Italy doomed by corruption, bloated bureaucracy and poor productivity
DECADES of turning a blind eye to endemic tax evasion, corruption, and dismal economic growth has sent Italy careering into its present crisis.
The country may be renowned for global brands such as Ferrari, Gucci and Armani but the eurozone’s third largest economy has been hobbled by the chronic failure of successive governments to enact reforms.
On the streets of Rome, Italians may express relief and grim satisfaction that Mr Berlusconi has announced his intention to resign, but many realise that the country’s problems extend far beyond the failings of the scandal-prone prime minister.
Italy’s people know they have been sleepwalking into an economic abyss for years and must now pay the reckoning.
Despite a still healthy manufacturing sector, which produces the kind of high-quality fashion, furniture and cars that are in increasing demand from emerging economies such as China, the country has for years been spending more than it earns, resulting in a staggering €1.9 trillion (£1.6?trillion) public debt – about 120 per cent of its annual economic output.
Last year, Italy’s output was smaller than in 2005, adjusted for inflation. According to the International Monetary Fund, growth this year will amount to a paltry 0.6 per cent, with an even more miserable rate of 0.3 per cent forecast for 2012.
The country’s dismally low growth is a consequence of corruption, a bloated bureaucracy, an overpaid and cosseted political class, stifling bureaucracy, low productivity and a third-rate educational system.
On almost all those indices, the problems in the “Mezzogiorno”, the sun-baked, Mafia-plagued south of Italy, are much more acute than in the wealthy north, highlighting a regional divide that has existed since unification in 1861, threatening to split the nation.
Of the world’s top 200 universities, only one is Italian – Bologna University in the north, one of the oldest in Europe.
Italy also performs poorly in global rankings of transparency and competitiveness.
Italy’s National Statistics Agency has estimated that the “black” economy makes up at least 16 per cent of GDP.
Tax evasion is almost a national sport. Italians resent paying high taxes when they feel they get little in return – streets are potholed, hospitals are overcrowded, playgrounds for children are often smashed up and covered in graffiti and public transport is frequently shabby and outdated.
And they have been set a terrible example – among the plethora of accusations that Mr Berlusconi has faced in his many trials are those of tax fraud and false accounting.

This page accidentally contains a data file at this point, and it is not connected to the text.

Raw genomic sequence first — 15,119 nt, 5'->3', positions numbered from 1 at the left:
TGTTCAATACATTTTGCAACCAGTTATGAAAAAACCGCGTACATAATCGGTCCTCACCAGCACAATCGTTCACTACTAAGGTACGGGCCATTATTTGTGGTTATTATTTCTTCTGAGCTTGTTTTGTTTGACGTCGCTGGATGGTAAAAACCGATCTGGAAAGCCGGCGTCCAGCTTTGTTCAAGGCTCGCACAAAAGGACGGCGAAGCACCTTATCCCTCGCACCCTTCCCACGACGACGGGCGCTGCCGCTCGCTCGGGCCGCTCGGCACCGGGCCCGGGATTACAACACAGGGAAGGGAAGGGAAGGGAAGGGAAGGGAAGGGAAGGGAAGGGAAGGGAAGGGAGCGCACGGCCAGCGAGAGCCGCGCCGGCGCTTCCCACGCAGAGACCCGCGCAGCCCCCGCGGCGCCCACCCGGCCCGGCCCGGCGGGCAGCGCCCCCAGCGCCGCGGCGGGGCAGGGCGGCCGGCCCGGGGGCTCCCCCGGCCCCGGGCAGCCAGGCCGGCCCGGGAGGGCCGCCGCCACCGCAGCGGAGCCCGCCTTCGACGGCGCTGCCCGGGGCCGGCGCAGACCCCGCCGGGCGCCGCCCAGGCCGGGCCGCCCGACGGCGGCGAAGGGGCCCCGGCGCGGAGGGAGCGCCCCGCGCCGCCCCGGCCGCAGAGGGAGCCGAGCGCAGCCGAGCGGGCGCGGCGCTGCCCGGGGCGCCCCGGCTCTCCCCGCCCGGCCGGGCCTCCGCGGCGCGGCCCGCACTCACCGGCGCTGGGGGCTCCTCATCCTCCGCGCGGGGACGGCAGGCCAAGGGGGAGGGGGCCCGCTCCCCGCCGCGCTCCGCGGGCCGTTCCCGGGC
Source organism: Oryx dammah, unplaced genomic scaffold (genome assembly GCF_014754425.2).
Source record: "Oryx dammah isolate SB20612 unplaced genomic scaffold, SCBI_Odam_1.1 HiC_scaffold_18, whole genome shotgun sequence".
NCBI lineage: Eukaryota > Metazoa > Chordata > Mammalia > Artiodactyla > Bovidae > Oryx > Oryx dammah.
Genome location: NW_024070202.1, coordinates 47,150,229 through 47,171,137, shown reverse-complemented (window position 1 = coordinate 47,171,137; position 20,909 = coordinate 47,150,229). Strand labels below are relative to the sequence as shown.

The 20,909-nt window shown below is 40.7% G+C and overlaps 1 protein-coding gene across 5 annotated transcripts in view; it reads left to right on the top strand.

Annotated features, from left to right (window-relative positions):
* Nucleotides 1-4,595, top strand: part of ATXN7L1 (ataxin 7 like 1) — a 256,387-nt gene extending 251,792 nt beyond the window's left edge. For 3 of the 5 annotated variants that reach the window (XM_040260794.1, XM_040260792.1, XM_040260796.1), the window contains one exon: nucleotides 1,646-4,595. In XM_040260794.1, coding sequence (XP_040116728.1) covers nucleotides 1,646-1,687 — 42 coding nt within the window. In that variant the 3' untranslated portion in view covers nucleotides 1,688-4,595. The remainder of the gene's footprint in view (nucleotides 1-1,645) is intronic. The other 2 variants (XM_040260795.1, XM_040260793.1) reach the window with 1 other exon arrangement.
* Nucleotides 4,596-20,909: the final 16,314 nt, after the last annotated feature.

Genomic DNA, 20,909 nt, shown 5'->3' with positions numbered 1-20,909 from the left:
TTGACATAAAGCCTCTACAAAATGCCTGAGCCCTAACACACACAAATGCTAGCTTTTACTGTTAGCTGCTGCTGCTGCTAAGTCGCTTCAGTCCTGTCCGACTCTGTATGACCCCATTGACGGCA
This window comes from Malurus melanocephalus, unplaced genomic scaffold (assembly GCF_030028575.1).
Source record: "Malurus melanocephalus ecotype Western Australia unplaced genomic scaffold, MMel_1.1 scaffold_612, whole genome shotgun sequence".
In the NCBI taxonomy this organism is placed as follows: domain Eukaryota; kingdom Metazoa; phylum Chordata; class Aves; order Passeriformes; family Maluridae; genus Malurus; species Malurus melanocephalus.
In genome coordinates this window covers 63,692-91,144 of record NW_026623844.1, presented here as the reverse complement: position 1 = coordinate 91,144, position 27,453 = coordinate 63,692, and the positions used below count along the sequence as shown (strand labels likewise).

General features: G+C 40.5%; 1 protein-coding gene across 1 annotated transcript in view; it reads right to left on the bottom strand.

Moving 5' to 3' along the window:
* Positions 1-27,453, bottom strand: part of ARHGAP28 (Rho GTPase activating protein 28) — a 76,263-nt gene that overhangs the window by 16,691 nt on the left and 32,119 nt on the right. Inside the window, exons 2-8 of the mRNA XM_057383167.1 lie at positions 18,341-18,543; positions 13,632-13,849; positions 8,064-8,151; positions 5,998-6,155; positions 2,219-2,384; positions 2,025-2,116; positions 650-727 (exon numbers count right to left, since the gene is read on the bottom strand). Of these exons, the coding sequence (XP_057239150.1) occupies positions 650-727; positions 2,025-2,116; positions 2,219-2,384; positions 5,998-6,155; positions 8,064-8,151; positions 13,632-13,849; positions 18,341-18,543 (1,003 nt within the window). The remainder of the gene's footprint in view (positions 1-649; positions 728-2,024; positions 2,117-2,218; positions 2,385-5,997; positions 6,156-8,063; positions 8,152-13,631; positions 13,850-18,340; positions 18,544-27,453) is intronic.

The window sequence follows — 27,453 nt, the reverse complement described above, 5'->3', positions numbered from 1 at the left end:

“How do you expect Italians to respect the rules when the law is ignored by our politicians?” said Alessio, 42, who sells T-shirts and souvenirs to tourists from a shop overlooking the Trevi Fountain, one of Rome’s most popular tourist spots. “But the problem is not just Berlusconi. We’ve had these issues for 30 or 40 years and no one has done anything about them. Now the hole is too deep. I see very little hope.”
Getting a well-paid job in Italy often depends not on merit but “raccomandazioni” or connections – in other words, it’s not what, but who you know. While millions of older Italians have jobs for life, their children scramble from one short-term contract to another and often work for nothing.
The unemployment rate for young people between the ages of 15 and 24 is close to 30 per cent.
The youth are locked out of work by a closed-shop system that affects dozens of trades and professions, from pharmacists and notaries to taxi drivers and licensed tourist guides.
Seeing no prospects at home, young Italians are leaving in droves to seek better opportunities in Britain, the US, Australia and the Gulf, in an
accelerating brain drain that will deprive the country of much-needed entrepreneurial talent.
“Many of my friends have left the country in search of a better life,” said Antonio Lardo, 28, a graduate who had dreams of becoming a teacher but instead sells sketches in a cobbled lane. “There’s no decent work here.”
Italy’s fat cat politicians are also a drain on the public purse. The 945 members of the Senate and the Chamber of Deputies earn an average annual salary of €140,000 – almost twice as much as British MPs and more even than MEPs.
They are chauffeured around in expensive Alfa Romeos, Maseratis and Audis with tinted windows.
There are a staggering 30,000 of these executive cars and they cost the Italian taxpayer an estimated €2?billion a year.
“Their salaries need to be cut immediately,” said Luisa Calvanese, 40, who runs a photographic shop a few streets away from parliament.
“Both sides of politics, the Left and the Right, make cuts which affect ordinary people, but never themselves.”
So even with Berlusconi on his way out after 17 years at the heart of Italian politics, the prospects for meaningful change look distant.